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I'm trying to set a class to active depending on the url. I'm trying to use the code below, but in every case, it activates the active class for the second tab.

var pathname = window.location.pathname;

if(pathname = '/learn/subsection2') {
            $("ul.tabs li:eq(1)").addClass("active").show(); //Activate second tab
            $(".tab_content:eq(1)").show(); //Show second tab content
    } else {
            $("ul.tabs li:first").addClass("active").show(); //Activate first tab
            $(".tab_content:first").show(); //Show first tab content
    }
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yyyyyeaaaahhhh you should go ahead and delete this question :) –  Jason Nov 19 '09 at 0:58

5 Answers 5

up vote 6 down vote accepted

You are assigning rather than checking for equality in your if statement.

if(pathname == '/learn/subsection2') {
...
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3  
Oh criminy... It's been a long, long day... :) Thanks. ::: grins sheepishly and then hides under a rock ::: –  phpN00b Nov 19 '09 at 0:56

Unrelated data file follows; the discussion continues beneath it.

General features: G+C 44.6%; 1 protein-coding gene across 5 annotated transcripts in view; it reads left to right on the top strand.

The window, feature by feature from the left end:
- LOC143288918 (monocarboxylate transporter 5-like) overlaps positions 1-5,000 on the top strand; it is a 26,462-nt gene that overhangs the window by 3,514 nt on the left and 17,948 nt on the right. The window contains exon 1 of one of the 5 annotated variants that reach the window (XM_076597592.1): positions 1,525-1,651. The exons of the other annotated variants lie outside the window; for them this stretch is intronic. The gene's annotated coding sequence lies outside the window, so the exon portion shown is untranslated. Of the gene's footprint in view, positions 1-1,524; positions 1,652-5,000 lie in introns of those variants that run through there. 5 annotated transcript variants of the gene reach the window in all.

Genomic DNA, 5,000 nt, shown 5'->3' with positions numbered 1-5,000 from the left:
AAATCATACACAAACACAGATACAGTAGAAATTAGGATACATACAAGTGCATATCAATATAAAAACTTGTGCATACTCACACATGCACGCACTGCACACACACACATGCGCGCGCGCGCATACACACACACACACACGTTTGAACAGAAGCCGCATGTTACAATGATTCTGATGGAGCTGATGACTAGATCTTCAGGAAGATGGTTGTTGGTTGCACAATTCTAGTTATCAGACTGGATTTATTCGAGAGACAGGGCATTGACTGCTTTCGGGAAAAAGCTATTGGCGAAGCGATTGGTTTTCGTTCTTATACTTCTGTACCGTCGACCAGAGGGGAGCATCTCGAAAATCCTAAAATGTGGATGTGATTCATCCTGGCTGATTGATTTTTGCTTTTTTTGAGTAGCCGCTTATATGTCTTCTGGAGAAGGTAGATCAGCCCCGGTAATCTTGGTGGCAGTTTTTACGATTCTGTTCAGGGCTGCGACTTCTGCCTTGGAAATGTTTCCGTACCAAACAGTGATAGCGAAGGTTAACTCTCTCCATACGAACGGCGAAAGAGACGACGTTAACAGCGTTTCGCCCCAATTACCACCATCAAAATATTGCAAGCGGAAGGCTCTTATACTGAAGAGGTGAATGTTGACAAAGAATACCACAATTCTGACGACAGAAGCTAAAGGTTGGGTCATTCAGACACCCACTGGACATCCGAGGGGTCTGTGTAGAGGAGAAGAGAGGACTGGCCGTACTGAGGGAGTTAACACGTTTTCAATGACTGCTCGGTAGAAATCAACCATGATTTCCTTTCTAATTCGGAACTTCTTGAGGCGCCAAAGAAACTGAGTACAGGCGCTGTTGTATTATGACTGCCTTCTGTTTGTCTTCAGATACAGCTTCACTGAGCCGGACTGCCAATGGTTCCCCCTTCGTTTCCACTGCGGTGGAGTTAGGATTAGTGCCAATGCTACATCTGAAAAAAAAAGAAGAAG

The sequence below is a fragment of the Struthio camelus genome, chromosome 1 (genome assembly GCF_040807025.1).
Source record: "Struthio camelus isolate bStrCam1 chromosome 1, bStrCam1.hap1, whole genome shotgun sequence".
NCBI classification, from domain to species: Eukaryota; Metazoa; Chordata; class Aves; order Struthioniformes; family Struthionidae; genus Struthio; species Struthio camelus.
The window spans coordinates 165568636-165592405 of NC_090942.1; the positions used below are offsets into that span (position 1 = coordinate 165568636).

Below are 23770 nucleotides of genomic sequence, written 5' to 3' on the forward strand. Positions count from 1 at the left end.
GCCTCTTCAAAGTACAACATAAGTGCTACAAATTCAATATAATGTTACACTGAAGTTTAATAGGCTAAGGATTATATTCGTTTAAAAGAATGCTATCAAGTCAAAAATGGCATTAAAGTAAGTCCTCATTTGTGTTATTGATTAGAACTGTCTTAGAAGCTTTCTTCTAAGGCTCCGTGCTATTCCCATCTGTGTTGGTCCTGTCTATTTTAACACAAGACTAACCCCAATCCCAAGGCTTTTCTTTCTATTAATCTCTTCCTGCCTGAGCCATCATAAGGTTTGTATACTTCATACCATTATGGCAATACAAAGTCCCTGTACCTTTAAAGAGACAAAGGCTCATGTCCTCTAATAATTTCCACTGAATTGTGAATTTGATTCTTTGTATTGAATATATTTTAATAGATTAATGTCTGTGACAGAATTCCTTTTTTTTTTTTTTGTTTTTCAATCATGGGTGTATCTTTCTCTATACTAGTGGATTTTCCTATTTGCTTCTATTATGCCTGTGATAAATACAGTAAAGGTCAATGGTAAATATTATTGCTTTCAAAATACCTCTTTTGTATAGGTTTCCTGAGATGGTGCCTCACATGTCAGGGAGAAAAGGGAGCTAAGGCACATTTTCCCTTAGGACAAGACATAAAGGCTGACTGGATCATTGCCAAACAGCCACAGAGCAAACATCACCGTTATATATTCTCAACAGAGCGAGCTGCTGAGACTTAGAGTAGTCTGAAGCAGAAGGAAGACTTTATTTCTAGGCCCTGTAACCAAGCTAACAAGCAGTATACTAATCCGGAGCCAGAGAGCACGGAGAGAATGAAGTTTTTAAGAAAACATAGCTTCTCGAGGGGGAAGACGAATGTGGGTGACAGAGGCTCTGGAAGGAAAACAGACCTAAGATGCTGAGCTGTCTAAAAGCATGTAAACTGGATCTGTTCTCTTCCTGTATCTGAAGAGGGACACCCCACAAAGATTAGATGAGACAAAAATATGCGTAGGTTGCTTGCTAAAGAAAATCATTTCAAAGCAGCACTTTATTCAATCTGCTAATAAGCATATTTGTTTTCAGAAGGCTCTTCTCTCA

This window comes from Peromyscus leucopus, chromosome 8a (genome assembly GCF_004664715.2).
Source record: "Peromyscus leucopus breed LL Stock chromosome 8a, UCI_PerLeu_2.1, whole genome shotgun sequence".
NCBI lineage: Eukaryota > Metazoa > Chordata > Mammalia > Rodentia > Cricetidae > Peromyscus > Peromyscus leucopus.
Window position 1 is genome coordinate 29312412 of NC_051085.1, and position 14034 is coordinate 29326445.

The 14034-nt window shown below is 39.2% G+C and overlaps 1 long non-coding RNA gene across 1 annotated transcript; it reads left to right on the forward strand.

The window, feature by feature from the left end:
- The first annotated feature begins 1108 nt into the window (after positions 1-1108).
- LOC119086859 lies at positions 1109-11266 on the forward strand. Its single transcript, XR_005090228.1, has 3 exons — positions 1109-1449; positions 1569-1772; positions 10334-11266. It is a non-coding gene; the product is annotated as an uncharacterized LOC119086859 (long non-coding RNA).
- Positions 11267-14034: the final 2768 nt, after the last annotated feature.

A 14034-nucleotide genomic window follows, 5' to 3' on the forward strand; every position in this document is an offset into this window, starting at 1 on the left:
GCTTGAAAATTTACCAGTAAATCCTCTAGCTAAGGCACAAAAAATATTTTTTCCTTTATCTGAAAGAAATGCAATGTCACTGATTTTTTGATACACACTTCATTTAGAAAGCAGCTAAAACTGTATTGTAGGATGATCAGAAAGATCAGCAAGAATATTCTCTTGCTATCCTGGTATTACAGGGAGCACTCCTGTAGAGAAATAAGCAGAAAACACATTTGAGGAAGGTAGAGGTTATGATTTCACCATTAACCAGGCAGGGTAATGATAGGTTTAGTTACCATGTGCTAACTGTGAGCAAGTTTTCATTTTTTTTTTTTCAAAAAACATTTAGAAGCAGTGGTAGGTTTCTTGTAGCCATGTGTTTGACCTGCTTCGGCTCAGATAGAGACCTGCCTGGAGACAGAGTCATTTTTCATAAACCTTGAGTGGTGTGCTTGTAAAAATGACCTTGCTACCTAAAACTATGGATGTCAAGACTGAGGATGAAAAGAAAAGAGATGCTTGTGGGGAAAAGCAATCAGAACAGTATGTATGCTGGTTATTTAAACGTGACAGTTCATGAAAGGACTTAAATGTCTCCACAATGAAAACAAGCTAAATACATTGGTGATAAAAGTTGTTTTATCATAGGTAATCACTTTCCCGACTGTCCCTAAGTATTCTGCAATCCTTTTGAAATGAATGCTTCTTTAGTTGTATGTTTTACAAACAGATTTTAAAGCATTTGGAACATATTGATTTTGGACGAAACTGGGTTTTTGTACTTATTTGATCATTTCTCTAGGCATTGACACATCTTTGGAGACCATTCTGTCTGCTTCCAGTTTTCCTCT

Yup, you are assigning, not comparing the values of pathname and the string. –  mives Nov 19 '09 at 0:56
if(pathname = '/learn/subsection2') { // assignment
if(pathname == '/learn/subsection2') { // test for equality
if(pathname === '/learn/subsection2') { // test for equality without type coercion
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only true for PHP –  mauris Nov 19 '09 at 0:59
3  
And JavaScript, and Ruby, and C#... –  Doug Neiner Nov 19 '09 at 1:00
2  
and javascript. –  antony.trupe Nov 19 '09 at 1:00

You're using = instead of ==, a common programming error. = is assignment, == is comparison.

if (pathname == '/lean/subsection2') { // ...

When using =, it assigns the string /lean/subsection2 to the variable pathname and evaluates it as a boolean value, which is always true (it'd have to be false or undefined), so it always takes the positive condition block.

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Use == instead of = in the if statement.

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You used a = instead of a == or === in your comparison. This is why many programmers shift the statement around so it throws an error vs. running code unintentionally... its a very common mistake!

Here is an example of the same ifg statement switched around. Had you used this format, but made the same mistake, it would have thrown an error which would have helped you located it faster:

if('/learn/subsection2' == pathname){ ... }
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